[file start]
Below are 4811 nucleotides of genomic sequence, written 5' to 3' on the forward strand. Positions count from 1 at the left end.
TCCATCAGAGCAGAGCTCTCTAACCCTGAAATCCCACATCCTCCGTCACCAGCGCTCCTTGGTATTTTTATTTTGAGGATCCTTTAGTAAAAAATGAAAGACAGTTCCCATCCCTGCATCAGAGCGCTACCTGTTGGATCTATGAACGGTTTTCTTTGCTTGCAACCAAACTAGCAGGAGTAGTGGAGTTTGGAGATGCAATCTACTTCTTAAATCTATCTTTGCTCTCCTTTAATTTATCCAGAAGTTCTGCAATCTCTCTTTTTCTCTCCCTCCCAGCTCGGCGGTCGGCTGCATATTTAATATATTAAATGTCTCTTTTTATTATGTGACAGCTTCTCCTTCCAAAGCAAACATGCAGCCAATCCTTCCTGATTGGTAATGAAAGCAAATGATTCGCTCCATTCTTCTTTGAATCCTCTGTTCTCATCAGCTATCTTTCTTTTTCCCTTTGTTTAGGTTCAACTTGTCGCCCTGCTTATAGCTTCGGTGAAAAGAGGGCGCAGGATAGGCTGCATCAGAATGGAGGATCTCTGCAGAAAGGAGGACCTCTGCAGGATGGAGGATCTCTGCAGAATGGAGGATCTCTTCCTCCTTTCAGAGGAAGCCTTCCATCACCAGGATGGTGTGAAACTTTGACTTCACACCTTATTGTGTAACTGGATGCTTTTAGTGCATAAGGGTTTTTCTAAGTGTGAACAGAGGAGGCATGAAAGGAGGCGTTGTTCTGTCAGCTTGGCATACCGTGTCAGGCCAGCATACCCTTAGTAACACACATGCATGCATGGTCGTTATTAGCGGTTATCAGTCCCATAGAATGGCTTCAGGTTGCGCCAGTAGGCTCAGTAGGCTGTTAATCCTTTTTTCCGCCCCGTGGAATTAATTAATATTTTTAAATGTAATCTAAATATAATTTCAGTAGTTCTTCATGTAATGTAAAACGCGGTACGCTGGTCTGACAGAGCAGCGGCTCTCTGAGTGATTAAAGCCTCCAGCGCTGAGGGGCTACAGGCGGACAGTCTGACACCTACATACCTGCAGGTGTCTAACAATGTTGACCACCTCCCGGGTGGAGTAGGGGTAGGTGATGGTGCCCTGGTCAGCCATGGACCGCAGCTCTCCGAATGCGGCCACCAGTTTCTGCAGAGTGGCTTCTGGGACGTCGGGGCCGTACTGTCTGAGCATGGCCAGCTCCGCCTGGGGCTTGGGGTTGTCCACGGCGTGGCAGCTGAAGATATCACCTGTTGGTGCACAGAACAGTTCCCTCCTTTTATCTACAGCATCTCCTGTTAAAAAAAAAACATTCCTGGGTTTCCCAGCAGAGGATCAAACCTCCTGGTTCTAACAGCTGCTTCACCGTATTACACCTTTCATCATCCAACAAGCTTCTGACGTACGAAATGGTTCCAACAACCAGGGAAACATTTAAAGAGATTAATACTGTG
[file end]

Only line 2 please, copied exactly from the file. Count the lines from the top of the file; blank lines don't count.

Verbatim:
TCCATCAGAGCAGAGCTCTCTAACCCTGAAATCCCACATCCTCCGTCACCAGCGCTCCTTGGTATTTTTATTTTGAGGATCCTTTAGTAAAAAATGAAAGACAGTTCCCATCCCTGCATCAGAGCGCTACCTGTTGGATCTATGAACGGTTTTCTTTGCTTGCAACCAAACTAGCAGGAGTAGTGGAGTTTGGAGATGCAATCTACTTCTTAAATCTATCTTTGCTCTCCTTTAATTTATCCAGAAGTTCTGCAATCTCTCTTTTTCTCTCCCTCCCAGCTCGGCGGTCGGCTGCATATTTAATATATTAAATGTCTCTTTTTATTATGTGACAGCTTCTCCTTCCAAAGCAAACATGCAGCCAATCCTTCCTGATTGGTAATGAAAGCAAATGATTCGCTCCATTCTTCTTTGAATCCTCTGTTCTCATCAGCTATCTTTCTTTTTCCCTTTGTTTAGGTTCAACTTGTCGCCCTGCTTATAGCTTCGGTGAAAAGAGGGCGCAGGATAGGCTGCATCAGAATGGAGGATCTCTGCAGAAAGGAGGACCTCTGCAGGATGGAGGATCTCTGCAGAATGGAGGATCTCTTCCTCCTTTCAGAGGAAGCCTTCCATCACCAGGATGGTGTGAAACTTTGACTTCACACCTTATTGTGTAACTGGATGCTTTTAGTGCATAAGGGTTTTTCTAAGTGTGAACAGAGGAGGCATGAAAGGAGGCGTTGTTCTGTCAGCTTGGCATACCGTGTCAGGCCAGCATACCCTTAGTAACACACATGCATGCATGGTCGTTATTAGCGGTTATCAGTCCCATAGAATGGCTTCAGGTTGCGCCAGTAGGCTCAGTAGGCTGTTAATCCTTTTTTCCGCCCCGTGGAATTAATTAATATTTTTAAATGTAATCTAAATATAATTTCAGTAGTTCTTCATGTAATGTAAAACGCGGTACGCTGGTCTGACAGAGCAGCGGCTCTCTGAGTGATTAAAGCCTCCAGCGCTGAGGGGCTACAGGCGGACAGTCTGACACCTACATACCTGCAGGTGTCTAACAATGTTGACCACCTCCCGGGTGGAGTAGGGGTAGGTGATGGTGCCCTGGTCAGCCATGGACCGCAGCTCTCCGAATGCGGCCACCAGTTTCTGCAGAGTGGCTTCTGGGACGTCGGGGCCGTACTGTCTGAGCATGGCCAGCTCCGCCTGGGGCTTGGGGTTGTCCACGGCGTGGCAGCTGAAGATATCACCTGTTGGTGCACAGAACAGTTCCCTCCTTTTATCTACAGCATCTCCTGTTAAAAAAAAAACATTCCTGGGTTTCCCAGCAGAGGATCAAACCTCCTGGTTCTAACAGCTGCTTCACCGTATTACACCTTTCATCATCCAACAAGCTTCTGACGTACGAAATGGTTCCAACAACCAGGGAAACATTTAAAGAGATTAATACTGTG